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ON FAITH & MEDIA View Comments

Mama

By
John Mulderig
Source: Catholic News Service


Isabelle Nelisse stars in a scene from the movie "Mama."
As thrillers go, "Mama" (Universal) is no more than competent. But director Andy Muschietti's film—which he co-wrote with his sister, Barbara, and Neil Cross—can be commended for avoiding gore and for the pro-family conversion in outlook experienced by one of its main characters.

Expanding their 2008 Spanish-language short, whose title was the Castilian version of the eponymous endearment, the Muschiettis tell the story of young sisters Victoria (Megan Charpentier) and Lilly (Isabelle Nelisse).

After their parents die in violent circumstances—some details of which, though they happen early on, would constitute a spoiler—the girls spend years stranded in an isolated cabin in the woods. Eventually, though, searchers hired by their Uncle Lucas (Nikolaj Coster-Waldau) manage to track them down and rescue them.

Together with his live-in girlfriend Annabel (Jessica Chastain), the drummer in a rock band, artist Lucas becomes the siblings' guardian and places them under the continued care of therapist Dr. Dreyfuss (Daniel Kash). (Dreyfuss was originally put on the case by the court determining the kids' custody.)

Dreyfuss works to overcome the children's feral ways, which include scrambling about on all fours and eating bugs and other nasty menu items. But disturbing events begin to suggest that the wraith-like figure of the title—who, so the little ones claim, looked after them in the wilderness—has followed them to civilization.

Predictably, the apparition's back story involves both an asylum and an orphanage. The latter institution is run by a staff of nuns who, though they're given scant screen time, are nonetheless portrayed in an endearing light.

If "Mama" has any thematic weight it derives from the transformation Annabel undergoes. Our first glimpse of her finds her offering a silent prayer of thanks in response to the negative outcome of an at-home pregnancy test. So only her devotion to Lucas drives her—despite considerable reluctance—to take on the role of parental stand-in to Victoria and Lilly. Yet, by the closing credits, she's become a fiercely dedicated adoptive mother, fighting for the duo's hearts as well as their survival.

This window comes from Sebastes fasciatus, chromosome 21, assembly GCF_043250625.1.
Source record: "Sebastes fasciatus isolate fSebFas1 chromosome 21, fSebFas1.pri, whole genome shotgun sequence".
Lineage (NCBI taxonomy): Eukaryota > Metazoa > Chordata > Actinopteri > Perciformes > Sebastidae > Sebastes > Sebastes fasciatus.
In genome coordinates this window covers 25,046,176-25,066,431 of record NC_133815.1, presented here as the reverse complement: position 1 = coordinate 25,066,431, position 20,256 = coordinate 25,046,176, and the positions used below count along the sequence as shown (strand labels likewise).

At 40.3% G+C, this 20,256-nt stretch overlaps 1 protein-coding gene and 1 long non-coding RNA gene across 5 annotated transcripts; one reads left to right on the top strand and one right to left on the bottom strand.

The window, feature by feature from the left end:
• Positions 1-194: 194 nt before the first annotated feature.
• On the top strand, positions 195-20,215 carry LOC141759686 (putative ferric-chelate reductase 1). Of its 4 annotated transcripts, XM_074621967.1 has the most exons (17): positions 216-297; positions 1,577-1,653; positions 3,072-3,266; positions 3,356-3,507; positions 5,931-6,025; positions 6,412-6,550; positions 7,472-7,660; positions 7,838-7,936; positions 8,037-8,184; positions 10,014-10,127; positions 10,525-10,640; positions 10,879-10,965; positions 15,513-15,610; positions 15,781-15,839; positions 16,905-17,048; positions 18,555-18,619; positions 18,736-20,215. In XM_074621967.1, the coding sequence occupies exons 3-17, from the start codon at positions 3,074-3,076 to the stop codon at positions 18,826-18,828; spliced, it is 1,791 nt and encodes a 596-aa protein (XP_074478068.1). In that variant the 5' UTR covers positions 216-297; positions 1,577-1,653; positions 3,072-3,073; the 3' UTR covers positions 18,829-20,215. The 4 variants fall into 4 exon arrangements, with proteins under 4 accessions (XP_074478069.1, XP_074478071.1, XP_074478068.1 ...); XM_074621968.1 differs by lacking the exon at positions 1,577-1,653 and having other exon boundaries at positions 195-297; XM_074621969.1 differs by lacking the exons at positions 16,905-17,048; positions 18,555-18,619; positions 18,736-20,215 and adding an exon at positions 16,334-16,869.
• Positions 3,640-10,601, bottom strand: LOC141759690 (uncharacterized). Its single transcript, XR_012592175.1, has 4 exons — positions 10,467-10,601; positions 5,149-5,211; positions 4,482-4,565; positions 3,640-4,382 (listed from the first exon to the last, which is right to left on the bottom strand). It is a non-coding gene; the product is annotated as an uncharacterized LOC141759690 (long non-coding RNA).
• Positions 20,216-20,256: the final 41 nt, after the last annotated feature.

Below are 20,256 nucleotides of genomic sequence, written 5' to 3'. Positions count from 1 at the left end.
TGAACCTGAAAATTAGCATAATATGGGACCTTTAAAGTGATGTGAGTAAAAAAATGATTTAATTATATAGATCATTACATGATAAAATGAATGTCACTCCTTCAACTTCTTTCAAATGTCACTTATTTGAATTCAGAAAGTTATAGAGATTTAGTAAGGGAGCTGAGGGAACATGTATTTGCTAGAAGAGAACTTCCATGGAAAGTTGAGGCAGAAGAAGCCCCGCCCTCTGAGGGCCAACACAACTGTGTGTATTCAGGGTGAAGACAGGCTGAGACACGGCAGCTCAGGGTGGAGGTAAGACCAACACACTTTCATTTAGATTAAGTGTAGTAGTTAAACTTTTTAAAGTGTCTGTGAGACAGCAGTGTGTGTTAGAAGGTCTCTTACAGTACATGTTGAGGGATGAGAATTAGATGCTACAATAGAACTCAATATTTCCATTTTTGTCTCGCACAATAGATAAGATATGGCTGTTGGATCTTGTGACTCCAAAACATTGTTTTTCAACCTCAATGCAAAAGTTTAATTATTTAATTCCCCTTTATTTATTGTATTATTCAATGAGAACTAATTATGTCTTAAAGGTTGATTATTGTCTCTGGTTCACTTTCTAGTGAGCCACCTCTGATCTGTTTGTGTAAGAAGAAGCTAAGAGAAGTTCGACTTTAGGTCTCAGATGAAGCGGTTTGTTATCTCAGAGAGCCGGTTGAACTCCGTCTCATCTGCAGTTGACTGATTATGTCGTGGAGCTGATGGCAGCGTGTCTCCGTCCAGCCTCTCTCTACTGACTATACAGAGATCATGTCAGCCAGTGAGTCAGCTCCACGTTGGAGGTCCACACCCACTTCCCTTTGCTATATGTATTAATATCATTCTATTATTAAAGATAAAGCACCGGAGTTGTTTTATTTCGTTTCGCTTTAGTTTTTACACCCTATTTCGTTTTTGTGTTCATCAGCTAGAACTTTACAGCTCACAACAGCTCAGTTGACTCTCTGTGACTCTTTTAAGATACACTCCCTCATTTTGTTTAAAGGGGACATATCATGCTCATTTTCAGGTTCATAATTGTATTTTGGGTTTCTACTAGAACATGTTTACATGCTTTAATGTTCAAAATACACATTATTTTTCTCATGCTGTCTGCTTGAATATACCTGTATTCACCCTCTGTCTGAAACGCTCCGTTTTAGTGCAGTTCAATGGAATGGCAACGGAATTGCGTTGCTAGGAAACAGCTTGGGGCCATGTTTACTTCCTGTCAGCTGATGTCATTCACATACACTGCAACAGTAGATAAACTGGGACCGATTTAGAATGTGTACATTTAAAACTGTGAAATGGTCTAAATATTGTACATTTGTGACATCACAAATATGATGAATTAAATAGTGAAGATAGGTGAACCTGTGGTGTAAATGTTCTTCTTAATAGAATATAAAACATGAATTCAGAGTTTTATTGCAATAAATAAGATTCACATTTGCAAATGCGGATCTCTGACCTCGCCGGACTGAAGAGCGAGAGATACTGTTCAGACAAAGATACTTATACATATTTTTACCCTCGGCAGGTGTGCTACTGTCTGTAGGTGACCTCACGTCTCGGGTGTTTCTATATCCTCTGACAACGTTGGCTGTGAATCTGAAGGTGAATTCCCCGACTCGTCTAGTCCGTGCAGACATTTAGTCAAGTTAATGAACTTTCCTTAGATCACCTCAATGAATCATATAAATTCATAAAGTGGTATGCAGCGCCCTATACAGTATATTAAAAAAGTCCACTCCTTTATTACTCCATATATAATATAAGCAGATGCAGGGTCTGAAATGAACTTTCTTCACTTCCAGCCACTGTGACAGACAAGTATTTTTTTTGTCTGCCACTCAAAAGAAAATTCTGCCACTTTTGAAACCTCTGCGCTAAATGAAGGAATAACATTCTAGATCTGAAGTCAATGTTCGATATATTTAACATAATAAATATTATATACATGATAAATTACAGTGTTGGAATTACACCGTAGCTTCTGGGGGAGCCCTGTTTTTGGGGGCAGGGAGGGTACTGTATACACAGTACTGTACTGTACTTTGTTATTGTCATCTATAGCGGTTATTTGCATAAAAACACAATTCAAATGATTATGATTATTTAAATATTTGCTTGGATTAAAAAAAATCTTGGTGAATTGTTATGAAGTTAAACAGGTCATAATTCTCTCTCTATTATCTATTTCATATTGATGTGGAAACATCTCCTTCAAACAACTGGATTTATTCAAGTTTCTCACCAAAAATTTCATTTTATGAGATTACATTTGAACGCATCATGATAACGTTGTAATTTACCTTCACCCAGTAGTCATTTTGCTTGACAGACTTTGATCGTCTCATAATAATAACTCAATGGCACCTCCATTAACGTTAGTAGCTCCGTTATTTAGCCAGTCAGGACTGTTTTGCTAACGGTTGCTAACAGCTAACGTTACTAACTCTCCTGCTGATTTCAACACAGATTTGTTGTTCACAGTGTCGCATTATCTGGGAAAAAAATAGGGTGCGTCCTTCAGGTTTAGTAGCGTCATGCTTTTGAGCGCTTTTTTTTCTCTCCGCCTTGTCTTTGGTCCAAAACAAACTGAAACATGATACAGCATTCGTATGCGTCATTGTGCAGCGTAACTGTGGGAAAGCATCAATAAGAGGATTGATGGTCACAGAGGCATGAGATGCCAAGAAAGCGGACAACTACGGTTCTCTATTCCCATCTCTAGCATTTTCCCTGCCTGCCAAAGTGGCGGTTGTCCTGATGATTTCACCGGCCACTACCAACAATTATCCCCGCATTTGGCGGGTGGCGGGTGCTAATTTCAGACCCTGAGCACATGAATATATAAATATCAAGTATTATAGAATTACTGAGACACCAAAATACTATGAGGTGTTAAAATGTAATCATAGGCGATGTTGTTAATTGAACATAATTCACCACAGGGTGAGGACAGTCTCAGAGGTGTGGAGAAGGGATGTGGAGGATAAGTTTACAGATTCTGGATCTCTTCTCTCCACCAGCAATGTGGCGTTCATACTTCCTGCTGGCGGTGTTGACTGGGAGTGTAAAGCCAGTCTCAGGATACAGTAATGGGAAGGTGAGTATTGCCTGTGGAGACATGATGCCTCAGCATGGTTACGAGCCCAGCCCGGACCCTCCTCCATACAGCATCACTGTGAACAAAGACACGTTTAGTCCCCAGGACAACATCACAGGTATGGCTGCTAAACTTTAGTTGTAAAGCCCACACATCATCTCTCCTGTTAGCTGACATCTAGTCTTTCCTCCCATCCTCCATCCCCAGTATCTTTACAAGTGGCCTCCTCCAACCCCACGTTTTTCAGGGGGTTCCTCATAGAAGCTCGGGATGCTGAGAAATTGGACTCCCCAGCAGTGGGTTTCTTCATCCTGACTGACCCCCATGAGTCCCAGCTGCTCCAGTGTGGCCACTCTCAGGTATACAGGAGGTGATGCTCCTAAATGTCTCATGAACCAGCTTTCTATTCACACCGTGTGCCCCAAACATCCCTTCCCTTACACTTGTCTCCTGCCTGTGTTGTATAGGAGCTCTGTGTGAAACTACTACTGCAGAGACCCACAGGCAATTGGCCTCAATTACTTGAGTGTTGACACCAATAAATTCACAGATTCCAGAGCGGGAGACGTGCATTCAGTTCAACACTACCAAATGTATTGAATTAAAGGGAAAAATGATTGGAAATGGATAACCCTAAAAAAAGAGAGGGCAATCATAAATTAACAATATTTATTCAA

Though this is hardly drama of the highest order, Annabel's positive spiritual path does present a welcome contrast to the innumerable templates of family dysfunction to be found at the local multiplex.

The film contains occasional bloodless violence, cohabitation, a brief nongraphic bedroom scene, a few uses of profanity as well as at least one rough and a handful of crude and crass terms. The Catholic News Service classification is A-III—adults. The Motion Picture Association of America rating is PG-13—parents strongly cautioned. Some material may be inappropriate for children under 13.

*****

John Mulderig is on the staff of Catholic News Service.



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Augustine of Canterbury: In the year 596, some 40 monks set out from Rome to evangelize the Anglo-Saxons in England. Leading the group was Augustine, the prior of their monastery in Rome. Hardly had he and his men reached Gaul (France) when they heard stories of the ferocity of the Anglo-Saxons and of the treacherous waters of the English Channel. Augustine returned to Rome and to the pope who had sent them—St. Gregory the Great (September 3 )—only to be assured by him that their fears were groundless. 
<p>Augustine again set out. This time the group crossed the English Channel and landed in the territory of Kent, ruled by King Ethelbert, a pagan married to a Christian, Bertha. Ethelbert received them kindly, set up a residence for them in Canterbury and within the year, on Pentecost Sunday, 597, was himself baptized. After being consecrated a bishop in France, Augustine returned to Canterbury, where he founded his see. He constructed a church and monastery near where the present cathedral, begun in 1070, now stands. As the faith spread, additional sees were established at London and Rochester. </p><p>Work was sometimes slow and Augustine did not always meet with success. Attempts to reconcile the Anglo-Saxon Christians with the original Briton Christians (who had been driven into western England by Anglo-Saxon invaders) ended in dismal failure. Augustine failed to convince the Britons to give up certain Celtic customs at variance with Rome and to forget their bitterness, helping him evangelize their Anglo-Saxon conquerors </p><p>Laboring patiently, Augustine wisely heeded the missionary principles—quite enlightened for the times—suggested by Pope Gregory the Great: purify rather than destroy pagan temples and customs; let pagan rites and festivals be transformed into Christian feasts; retain local customs as far as possible. The limited success Augustine achieved in England before his death in 605, a short eight years after he arrived in England, would eventually bear fruit long after in the conversion of England. Augustine of Canterbury can truly be called the “Apostle of England.”</p> American Catholic Blog When we go through pain it is easy to feel abandoned or forgotten, but suffering doesn’t mean God doesn’t love us, He does. Even Jesus suffered, and He was completely without sin.

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